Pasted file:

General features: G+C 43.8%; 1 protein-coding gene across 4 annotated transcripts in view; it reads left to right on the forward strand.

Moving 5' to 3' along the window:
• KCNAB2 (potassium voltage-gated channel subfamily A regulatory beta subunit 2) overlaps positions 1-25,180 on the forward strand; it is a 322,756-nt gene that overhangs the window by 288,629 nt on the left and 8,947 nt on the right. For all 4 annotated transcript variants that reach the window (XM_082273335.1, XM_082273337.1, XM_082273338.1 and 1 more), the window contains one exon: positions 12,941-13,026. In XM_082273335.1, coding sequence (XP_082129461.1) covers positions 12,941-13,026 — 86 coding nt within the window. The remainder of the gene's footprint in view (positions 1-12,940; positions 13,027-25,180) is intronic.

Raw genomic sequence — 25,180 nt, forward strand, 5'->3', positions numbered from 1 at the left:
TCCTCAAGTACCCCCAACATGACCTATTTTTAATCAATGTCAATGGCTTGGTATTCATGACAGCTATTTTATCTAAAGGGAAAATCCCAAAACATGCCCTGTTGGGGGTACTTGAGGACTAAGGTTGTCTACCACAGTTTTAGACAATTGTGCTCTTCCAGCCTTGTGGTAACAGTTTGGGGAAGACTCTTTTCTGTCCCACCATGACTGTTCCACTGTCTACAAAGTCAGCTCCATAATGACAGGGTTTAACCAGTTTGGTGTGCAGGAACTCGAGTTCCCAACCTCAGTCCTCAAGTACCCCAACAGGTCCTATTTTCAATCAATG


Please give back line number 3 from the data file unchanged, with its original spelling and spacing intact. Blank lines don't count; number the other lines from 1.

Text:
• KCNAB2 (potassium voltage-gated channel subfamily A regulatory beta subunit 2) overlaps positions 1-25,180 on the forward strand; it is a 322,756-nt gene that overhangs the window by 288,629 nt on the left and 8,947 nt on the right. For all 4 annotated transcript variants that reach the window (XM_082273335.1, XM_082273337.1, XM_082273338.1 and 1 more), the window contains one exon: positions 12,941-13,026. In XM_082273335.1, coding sequence (XP_082129461.1) covers positions 12,941-13,026 — 86 coding nt within the window. The remainder of the gene's footprint in view (positions 1-12,940; positions 13,027-25,180) is intronic.